This past year was my first year teaching 6th graders in a new parish with a new book as a guide for content and curriculum. While there are always ways to improve anything that one does, this Trifecta of Newness opens up a lot of opportunities for improvement. Considering one of my top goals is to have my students “want” to come back the following week, improvement all along the way is vital so here are some of the more important things I learned:
Don’t Rely Too Heavily on the Textbook
In our parish, we generally don’t allow our students to take their books home. I guess there is history of the books never finding their way back to class. This proved to be a challenge for me last year since there was no easy way for the students to prepare for class. I ended up spending way too much class time reading through the chapter of the day. My sense is that doing that caused many students to lose interest and retention of the material took a dive. Next year, I will do more selective class reading and will otherwise summarize the relevant points. Doing that will allow more time for discussion of the material, and hopefully better retention.
Supplement with Other Topics
The 6th grade curriculum is sort of like bible study. It ties Old Testament readings to the New Testament as well as to Sacred Tradition. However, it lacks strong coverage of Catholic Doctrine, what I would view as the basics. Now, most people would have an expectation that by this grade most of the basics would have already been learned, but I discovered that there was a lot of inconsistency between what the students remembered. Therefore, I’ve decided, in conjunction with the point above, to supplement the topics covered in the text with a review of some of the basics of the Catholic faith. We can’t have my students walking around not knowing the Ten Commandments, now can we?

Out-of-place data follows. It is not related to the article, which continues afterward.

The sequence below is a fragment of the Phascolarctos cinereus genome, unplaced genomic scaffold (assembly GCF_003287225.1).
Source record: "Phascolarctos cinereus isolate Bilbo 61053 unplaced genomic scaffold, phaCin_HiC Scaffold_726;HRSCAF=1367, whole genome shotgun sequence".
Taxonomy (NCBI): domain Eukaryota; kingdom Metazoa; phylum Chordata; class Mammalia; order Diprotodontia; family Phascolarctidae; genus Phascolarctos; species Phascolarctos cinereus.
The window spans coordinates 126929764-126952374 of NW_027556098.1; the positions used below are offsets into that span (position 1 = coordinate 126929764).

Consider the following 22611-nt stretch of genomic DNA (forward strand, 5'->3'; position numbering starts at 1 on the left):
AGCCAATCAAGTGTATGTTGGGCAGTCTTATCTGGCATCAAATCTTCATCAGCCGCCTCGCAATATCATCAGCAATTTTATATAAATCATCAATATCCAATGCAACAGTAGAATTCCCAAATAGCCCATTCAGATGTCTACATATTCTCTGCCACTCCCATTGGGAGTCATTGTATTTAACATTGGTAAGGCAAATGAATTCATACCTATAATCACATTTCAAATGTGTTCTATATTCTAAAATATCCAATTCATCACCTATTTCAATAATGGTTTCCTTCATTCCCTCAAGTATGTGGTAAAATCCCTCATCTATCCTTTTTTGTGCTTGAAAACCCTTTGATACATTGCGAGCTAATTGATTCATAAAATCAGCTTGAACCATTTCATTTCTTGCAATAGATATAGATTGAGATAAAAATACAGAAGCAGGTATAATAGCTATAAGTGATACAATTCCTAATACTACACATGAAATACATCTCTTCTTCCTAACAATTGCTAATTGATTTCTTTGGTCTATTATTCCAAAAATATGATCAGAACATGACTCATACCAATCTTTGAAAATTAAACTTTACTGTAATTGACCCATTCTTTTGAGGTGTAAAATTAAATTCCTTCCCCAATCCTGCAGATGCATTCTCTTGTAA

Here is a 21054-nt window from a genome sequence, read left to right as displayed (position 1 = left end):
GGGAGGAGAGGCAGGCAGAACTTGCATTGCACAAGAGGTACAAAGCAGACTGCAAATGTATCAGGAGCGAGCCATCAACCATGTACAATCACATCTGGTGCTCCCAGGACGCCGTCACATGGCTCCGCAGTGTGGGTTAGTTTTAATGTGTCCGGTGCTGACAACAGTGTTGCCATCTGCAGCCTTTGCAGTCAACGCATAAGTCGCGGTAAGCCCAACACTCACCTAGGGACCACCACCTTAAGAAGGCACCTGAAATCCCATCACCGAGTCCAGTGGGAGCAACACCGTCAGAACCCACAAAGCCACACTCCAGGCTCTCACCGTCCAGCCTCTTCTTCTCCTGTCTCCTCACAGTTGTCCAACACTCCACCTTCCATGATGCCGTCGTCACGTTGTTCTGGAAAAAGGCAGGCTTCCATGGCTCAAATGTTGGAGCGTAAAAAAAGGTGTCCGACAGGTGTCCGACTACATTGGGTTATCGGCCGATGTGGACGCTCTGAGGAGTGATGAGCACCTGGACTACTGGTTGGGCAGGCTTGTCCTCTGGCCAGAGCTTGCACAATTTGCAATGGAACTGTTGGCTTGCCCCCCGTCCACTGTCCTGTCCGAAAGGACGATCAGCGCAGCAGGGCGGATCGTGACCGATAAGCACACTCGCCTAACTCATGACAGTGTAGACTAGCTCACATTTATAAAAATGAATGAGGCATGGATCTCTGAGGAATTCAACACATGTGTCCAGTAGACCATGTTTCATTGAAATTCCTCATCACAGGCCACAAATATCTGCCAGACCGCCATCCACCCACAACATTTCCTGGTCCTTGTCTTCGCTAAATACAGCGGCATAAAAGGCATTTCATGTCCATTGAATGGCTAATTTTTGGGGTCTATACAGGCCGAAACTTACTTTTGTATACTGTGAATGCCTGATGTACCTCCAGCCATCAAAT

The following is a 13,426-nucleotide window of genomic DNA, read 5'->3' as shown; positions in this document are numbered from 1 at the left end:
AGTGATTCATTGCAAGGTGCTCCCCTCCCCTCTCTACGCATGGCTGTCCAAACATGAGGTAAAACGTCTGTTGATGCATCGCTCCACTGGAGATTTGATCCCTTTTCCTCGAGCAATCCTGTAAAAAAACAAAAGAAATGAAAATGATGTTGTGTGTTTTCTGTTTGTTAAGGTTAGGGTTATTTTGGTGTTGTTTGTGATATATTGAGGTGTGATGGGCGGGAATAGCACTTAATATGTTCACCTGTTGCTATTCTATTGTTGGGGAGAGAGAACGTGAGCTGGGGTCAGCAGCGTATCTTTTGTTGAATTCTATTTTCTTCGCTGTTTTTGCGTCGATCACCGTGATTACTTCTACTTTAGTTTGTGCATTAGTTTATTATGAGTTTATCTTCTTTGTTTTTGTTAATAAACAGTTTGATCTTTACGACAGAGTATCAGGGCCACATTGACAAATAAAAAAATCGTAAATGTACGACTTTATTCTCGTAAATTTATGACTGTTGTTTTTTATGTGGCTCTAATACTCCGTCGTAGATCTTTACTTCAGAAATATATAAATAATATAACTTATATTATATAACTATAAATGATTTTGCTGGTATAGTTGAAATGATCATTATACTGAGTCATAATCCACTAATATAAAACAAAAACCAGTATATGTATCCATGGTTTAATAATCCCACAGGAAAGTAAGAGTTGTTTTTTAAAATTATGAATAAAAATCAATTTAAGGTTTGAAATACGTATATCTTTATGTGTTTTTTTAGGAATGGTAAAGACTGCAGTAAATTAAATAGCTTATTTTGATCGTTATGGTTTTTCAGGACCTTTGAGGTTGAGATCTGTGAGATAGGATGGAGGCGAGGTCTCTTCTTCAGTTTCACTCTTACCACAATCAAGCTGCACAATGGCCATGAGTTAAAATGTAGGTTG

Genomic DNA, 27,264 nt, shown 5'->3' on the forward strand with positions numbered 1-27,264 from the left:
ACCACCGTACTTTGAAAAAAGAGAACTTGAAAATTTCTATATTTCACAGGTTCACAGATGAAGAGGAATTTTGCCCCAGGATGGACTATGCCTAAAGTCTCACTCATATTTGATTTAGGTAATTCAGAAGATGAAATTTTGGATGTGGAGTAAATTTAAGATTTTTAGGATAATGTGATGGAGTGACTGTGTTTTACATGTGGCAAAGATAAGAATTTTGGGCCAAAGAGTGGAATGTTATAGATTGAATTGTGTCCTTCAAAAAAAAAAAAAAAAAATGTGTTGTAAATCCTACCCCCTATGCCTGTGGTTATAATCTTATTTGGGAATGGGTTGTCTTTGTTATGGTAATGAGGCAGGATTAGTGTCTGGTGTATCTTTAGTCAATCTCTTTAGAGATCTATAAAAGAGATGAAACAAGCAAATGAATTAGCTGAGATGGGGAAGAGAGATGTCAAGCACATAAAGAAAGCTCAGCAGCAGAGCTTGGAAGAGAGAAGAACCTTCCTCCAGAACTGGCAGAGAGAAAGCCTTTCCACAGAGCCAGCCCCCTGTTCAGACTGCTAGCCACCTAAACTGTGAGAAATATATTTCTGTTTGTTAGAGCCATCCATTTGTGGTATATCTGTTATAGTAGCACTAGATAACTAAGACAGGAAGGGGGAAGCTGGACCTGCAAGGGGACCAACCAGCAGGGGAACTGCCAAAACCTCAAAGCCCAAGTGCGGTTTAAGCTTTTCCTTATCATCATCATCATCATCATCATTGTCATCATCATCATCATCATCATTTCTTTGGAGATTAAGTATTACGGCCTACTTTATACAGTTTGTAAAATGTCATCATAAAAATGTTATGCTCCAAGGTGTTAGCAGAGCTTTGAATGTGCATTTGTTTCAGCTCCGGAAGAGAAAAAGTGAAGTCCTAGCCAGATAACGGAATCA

Tweens are Not Kids But are Not Teenagers Either
Middle school students are at a particularly interesting age. Talking to a 2nd grader about confession and communion is pretty straight forward and primarily factual in nature. Talking to an older teenager about some of the faith challenges they face offers more of a dialog. For “tweens”, they don’t want to be treated like children yet they do not reason quite the same way as a teenager. I suspect middle school teachers have this down, but for me, finding the right communication balance was a fun challenge for me this past year. I’m by know means an expert, so next year will offer more tweaking on delivering the content and sharing the faith.
U2 sings “Jesus Christ“
I noticed shortly before Christmas break that I needed to do something to liven up the class a bit. After some contemplation, I thought I’d do something that could fight the “religion is not cool” sentiment that I recognized was there at the same time. I decided that the best way to kill two birds with one stone was to look for Christian-themed songs sung by mainstream artists that my students might know. Around every two weeks, I’d bring in my iPod and speakers and play a different song by an artist my students would recognize that I also thought could teach a lesson. Imagine the look on their faces when they heard Bono singing about Jesus!! While I need to build up my library a bit, this is definitely something that I will keep doing. It was a big hit, and by handing out the lyrics to songs at the same, it helped discuss what the song was trying to say.
All Parents Are Not Created Equal
I think I’m going to do a separate post that focuses on this particular lesson, so stay tuned.
While there were more things I learned throughout the year, these are probably the big ones, and I’m sure there will be many more. I’m always looking for new and creative ways to liven up the class while spreading the faith, so if you have any ideas on doing that, please leave me a comment.